Integrated development of artisanal culture in the Algarve
Far away from the scenic routes and the promise of warm sands, the gestation of this project meant twelve months in the far-away heartland of the Algarve, confined between the sea and the mountains, isolated from the rest: a singular region with cultural roots as deep as they are dispersed, characterized by the pragmatism of its inhabitants. Life in the Serra (mountain range) is worlds away from the luxurious tourist paradise filled with sun, beach and golf — so far apart that, when they travel there, the serrenhos, or mountain dwellers, often say they are going to the Algarve.
This geographic isolation, which is also cultural and so often political, has preserved the authenticity that inspired the inception of the TASA project, especially in that we have chosen to work only with what we had on hand: materials, technologies, skills. Also because we believe that this is the only way to get around to creating new artifacts — and more — that encapsulate the expression of ways of doing and thinking of a place and a people. Meaningful in their own life experiences, these objects would nevertheless go beyond what has been done to date, introducing new perspectives of interpretation and continuity to the material culture of these places, especially regarding their relevance in a broader context.
In this region, one lives with and off the land, of what it prodigally or austerely surrenders onto the hands and mouths of the local dwellers, with their feet firmly planted on the ground, fending for themselves and satisfying their needs with what they have, as best they know.
Without whining or excuses, this material realism translates into a practical and thorough awareness of materials and their potential, revealed practices as effective as they are ancient, however not stuck in a defined time or confined to a given space.
The project began with simple questions being straightforwardly and pragmatically posed: What are the current problems faced by regional craft production? How can we boost the local market through these activities? How can the traditional arts of making directly respond to current demand? To what extent can they regard themselves as an alternative to mass-produced industrial products?
If there is any innovation in this project, it lies exactly in its departure from situations and problems from the local reality — identified in the field — to then, through the means available, provide concrete and differentiated answers, in the form of activities, products and services. What we ended up realizing as the process unfolded was the actual capacity of the mechanisms and strategies adopted to operate a revitalizing intervention in a context where, alongside problems in need of solution, there is also massive potential to be explored.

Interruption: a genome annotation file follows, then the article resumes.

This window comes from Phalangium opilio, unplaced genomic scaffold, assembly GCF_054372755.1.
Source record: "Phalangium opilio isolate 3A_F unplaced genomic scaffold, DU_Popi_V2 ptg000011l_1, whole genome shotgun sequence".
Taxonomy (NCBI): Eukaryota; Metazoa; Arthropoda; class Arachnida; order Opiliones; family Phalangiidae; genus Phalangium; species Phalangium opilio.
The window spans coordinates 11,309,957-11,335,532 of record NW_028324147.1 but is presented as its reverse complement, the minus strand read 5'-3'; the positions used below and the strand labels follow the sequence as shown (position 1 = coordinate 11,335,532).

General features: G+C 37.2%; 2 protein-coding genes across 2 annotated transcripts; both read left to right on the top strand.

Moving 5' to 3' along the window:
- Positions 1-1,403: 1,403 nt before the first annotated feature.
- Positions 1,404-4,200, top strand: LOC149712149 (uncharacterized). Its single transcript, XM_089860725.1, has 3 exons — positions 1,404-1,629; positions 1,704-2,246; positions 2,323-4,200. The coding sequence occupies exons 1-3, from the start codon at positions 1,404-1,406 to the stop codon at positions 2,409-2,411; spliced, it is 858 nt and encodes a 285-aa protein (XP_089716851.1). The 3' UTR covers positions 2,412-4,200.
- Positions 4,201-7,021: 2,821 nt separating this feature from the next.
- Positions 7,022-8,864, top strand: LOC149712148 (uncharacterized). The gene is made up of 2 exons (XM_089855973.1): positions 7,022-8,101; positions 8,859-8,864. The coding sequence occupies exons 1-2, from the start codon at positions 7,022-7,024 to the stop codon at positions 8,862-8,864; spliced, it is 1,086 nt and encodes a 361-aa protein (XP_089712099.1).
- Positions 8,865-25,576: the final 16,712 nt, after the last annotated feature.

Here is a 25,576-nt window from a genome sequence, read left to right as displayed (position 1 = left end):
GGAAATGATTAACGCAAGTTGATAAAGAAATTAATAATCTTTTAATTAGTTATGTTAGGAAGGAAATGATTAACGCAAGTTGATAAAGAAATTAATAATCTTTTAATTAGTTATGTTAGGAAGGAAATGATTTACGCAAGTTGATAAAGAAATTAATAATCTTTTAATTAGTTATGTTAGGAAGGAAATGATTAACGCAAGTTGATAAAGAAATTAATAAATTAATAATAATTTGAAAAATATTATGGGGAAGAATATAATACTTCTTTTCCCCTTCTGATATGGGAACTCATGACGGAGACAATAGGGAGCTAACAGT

To work as designers in the development of products based on traditional techniques that have forever been originating useful goods for everyday life meant, firstly, to understand the ways of a specific cultural context — a mindset and a way of conveying meaning.
This kind of work is carried out far away from your desk and computer, where design is a practice — a constant learning and hands-on process. But it is also a transparent and open process, one which acquires significance as the events unfolds and learns from the unpredictability, combining diversity into a meaningful whole, and that consistently returns the results to its origin.
One must be fully open and alert so as to follow the free flow of social experiences, the seasonality of materials and the precariousness of each decision. In this process, experience teaches us, skills of making and doing are learned and the object arises from the need and ingeniousness.
The method designed from these premises ends up by responding to the characteristics of the place and, most importantly, it evolves with people. Even more than in any other project-oriented context, the designer’s task is to carry out a social and human reading, a cultural interpretation, a mediation between issues: past and future, manual and technological, object and symbol, function and significance.
During the project it became clear that the solution could not be expected to lie solely on the potter's wheel, the researcher’s findings or the product’s label. It must lie in a joint and coordinated action between artisans, researchers, local authorities, supply and demand, conception and communication — here, innovation lies in collaboration. The results achieved were made possible only because a horizontal working relationship was established from the onset — one of respect and closeness, commitment but also openness and dialogue. Thus, the artisans made the process their own and recognized themselves in the work developed, gaining responsibility over it.
If the role of design here is to convey added value to new products, it does so by seeking to attribute a specific quality — material, social and cultural — to the way in which they are produced, marketed and used. Without overlooking what these features contribute to the recognition of local heritage and manual work. Ultimately, we are striving to assert the individual identity of a number of craft activities pertaining to a territory, in order to then build an enhanced appreciation of distinctiveness — new artifacts with descendants and origin.